Hispanic Heritage Month celebrates the culture and contributions of Americans tracing their roots to Spain, Mexico, Central America, South America and the Spanish-speaking nations of the Caribbean. The observance was born in 1968 when Congress authorized the president to issue an annual proclamation designating National Hispanic Heritage Week. Two decades later, lawmakers expanded it to a monthlong celebration, stretching from September 15 to October 15.
Hispanic Heritage Month — like its shorter precursor — always starts on September 15, a historically significant day marking the independence of five Latin American countries: Costa Rica, El Salvador, Guatemala, Honduras and Nicaragua. The designated period is also a nod to those from Mexico and Chile, which celebrate their independence September 16 and September 18, respectively.
The following facts are available thanks to the public’s invaluable participation in U.S. Census Bureau surveys. We appreciate the information shared by each respondent as we continuously count and measure America’s people, places and economy.
The Hispanic share of the U.S. population as of April 1, 2020, making people of Hispanic origin the nation’s second largest racial or ethnic group. The Hispanic population grew 2.4 percentage points over the decade from 16.3% in 2010.
The number of states where the Hispanic population made up the largest racial or ethnic group as of April 1, 2020: New Mexico where the Hispanic population accounted for 47.7%, up from 46.3% in 2010. And California, where the Hispanic population was 39.4%, up from 37.6% of the state’s population a decade earlier.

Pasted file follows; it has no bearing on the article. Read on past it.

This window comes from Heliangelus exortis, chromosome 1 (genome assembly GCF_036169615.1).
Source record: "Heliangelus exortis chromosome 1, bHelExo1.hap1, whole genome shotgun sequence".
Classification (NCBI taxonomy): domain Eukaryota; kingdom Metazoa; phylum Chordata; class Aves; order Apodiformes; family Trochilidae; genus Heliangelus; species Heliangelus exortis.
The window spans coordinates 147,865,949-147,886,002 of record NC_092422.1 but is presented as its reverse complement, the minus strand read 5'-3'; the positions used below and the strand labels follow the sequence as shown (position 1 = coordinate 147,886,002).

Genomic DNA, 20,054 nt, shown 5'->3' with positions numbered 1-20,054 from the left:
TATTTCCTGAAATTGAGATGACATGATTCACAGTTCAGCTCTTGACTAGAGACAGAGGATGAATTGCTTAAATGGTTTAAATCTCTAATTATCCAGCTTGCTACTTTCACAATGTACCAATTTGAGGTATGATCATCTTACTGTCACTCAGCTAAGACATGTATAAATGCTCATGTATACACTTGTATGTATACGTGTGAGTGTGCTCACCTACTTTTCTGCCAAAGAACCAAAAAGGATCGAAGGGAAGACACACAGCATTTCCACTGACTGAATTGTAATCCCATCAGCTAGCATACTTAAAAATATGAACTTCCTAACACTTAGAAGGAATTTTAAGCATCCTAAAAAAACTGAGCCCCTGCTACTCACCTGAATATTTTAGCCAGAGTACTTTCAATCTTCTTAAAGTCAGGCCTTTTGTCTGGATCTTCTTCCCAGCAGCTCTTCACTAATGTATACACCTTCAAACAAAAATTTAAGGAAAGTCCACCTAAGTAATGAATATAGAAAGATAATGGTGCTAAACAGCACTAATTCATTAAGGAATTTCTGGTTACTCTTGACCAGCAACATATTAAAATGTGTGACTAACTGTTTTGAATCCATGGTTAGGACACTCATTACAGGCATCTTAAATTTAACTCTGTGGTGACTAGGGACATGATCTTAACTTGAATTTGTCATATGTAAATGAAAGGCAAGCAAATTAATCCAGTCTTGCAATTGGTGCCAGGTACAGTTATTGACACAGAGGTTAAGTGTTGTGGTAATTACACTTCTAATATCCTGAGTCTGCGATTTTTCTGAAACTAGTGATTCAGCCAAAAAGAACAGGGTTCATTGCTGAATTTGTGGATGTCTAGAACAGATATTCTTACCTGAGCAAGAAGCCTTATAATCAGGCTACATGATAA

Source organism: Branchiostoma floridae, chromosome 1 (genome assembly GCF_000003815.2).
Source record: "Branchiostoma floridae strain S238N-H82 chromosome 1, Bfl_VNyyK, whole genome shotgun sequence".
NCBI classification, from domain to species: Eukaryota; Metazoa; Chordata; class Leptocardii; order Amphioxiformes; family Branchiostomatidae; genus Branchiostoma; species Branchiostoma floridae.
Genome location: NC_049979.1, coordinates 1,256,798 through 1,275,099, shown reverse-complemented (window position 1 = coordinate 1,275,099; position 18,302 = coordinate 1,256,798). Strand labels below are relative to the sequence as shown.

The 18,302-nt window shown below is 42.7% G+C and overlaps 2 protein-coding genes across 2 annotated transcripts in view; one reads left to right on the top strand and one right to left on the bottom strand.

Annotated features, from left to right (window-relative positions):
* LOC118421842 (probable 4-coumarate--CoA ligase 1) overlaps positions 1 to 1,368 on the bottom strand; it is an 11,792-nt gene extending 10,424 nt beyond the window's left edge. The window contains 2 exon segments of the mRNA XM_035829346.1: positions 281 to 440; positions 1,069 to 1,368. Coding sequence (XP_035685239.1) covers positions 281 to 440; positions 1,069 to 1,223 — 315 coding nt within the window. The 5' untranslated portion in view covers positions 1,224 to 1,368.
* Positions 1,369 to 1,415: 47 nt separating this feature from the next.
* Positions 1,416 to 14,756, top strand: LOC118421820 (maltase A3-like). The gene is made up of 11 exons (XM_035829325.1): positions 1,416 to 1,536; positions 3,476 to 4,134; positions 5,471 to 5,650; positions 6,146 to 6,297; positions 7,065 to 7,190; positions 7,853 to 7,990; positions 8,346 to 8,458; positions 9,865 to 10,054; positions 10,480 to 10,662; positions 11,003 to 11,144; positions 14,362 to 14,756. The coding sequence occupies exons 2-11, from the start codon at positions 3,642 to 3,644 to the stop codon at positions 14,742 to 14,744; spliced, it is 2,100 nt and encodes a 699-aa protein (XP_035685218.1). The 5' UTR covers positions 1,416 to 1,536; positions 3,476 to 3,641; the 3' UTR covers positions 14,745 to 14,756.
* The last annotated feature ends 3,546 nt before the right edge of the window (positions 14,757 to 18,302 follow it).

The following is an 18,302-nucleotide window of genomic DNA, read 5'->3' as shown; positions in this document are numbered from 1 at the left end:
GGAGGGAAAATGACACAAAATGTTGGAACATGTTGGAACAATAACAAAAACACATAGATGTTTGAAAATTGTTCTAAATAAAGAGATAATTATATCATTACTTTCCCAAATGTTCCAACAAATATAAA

The number of Texas counties where the Hispanic population was the largest racial or ethnic group as of April 1, 2020, up from 64 counties in 2010.
The share of children (under the age of 18) who were of Hispanic origin as of April 1, 2020, up from 23.1% in 2010.
The percentage of the total voting age Hispanic population that voted in the November 2020 election.
The following is a list of observances typically covered by the Census Bureau’s Facts for Features series:
|Black (African American) History Month (February)
Women's History Month (March)
Irish-American Heritage Month (March)
Asian/Pacific American Heritage Month (May)
The Fourth of July (July 4)
Anniversary of Americans With Disabilities Act (July 26)
Hispanic Heritage Month (Sept. 15-Oct. 15)
Halloween (Oct. 31)
American Indian/Alaska Native Heritage Month (November)
Veterans Day (Nov. 11)
Thanksgiving Day/Holiday Season (November-December)
Editor’s note: The preceding data were collected from a variety of sources and may be subject to sampling variability and other sources of error. Facts for Features are customarily released about two months before an observance in order to accommodate magazine production timelines. Questions or comments should be directed to the Census Bureau’s Public Information Office: telephone: 301-763-3030; or e-mail: email@example.com.
Profile America's Facts for Features provides statistics related to observances and holidays not covered by Stats for Stories. For observances not listed below, visit our Stats for Stories web page.
Profile America's Stats for Stories provides links to timely story ideas highlighting the Census Bureau's newsworthy statistics that relate to current events, observances, holidays, and anniversaries. The story ideas are intended to assist the media in story mining and producing content for their respective audiences.